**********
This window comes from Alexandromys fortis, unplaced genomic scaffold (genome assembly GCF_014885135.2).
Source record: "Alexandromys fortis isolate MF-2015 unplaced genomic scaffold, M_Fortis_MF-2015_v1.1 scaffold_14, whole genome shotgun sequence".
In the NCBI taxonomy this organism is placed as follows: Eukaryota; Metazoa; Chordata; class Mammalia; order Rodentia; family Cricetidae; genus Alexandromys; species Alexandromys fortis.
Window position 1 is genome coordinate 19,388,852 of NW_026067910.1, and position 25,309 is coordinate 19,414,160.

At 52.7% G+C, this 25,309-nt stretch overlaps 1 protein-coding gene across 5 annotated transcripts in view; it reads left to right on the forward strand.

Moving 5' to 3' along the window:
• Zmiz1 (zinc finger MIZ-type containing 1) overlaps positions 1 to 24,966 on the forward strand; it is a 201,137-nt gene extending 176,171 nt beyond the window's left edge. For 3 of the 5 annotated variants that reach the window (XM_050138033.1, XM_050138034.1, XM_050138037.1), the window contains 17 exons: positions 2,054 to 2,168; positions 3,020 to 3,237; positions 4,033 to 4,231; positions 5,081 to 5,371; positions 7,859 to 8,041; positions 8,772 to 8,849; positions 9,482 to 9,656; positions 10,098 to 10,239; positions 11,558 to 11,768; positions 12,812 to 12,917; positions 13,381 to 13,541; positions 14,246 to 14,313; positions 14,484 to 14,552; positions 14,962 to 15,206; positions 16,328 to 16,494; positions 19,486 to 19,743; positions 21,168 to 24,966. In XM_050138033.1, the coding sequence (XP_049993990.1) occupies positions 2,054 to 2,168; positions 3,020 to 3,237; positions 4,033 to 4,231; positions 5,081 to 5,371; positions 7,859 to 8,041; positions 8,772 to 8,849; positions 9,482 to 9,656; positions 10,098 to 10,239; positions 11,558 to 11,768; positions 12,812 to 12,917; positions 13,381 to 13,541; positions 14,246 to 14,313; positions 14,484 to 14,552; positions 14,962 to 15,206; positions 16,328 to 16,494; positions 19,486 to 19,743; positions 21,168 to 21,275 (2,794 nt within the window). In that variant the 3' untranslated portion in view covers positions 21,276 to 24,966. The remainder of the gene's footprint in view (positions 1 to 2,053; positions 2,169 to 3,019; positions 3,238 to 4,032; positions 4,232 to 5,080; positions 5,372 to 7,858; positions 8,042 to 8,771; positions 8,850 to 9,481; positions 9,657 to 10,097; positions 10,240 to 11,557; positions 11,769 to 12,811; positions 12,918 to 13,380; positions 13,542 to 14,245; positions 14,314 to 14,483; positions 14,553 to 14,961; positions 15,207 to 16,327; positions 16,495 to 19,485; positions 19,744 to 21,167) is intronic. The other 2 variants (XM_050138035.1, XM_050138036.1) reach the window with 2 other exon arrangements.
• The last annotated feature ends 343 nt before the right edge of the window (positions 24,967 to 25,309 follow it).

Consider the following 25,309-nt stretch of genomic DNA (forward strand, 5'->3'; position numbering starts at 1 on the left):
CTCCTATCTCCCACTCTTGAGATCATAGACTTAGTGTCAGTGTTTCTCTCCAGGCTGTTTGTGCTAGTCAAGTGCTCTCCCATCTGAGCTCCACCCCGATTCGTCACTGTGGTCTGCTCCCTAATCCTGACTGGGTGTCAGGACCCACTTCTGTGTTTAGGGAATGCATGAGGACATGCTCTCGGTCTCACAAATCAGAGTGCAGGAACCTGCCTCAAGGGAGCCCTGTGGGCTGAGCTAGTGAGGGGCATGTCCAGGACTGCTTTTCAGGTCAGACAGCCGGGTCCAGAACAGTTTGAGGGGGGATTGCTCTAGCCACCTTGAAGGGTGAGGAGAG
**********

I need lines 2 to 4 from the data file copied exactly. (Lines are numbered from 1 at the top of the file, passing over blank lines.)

Source record: "Alexandromys fortis isolate MF-2015 unplaced genomic scaffold, M_Fortis_MF-2015_v1.1 scaffold_14, whole genome shotgun sequence".
In the NCBI taxonomy this organism is placed as follows: Eukaryota; Metazoa; Chordata; class Mammalia; order Rodentia; family Cricetidae; genus Alexandromys; species Alexandromys fortis.
Window position 1 is genome coordinate 19,388,852 of NW_026067910.1, and position 25,309 is coordinate 19,414,160.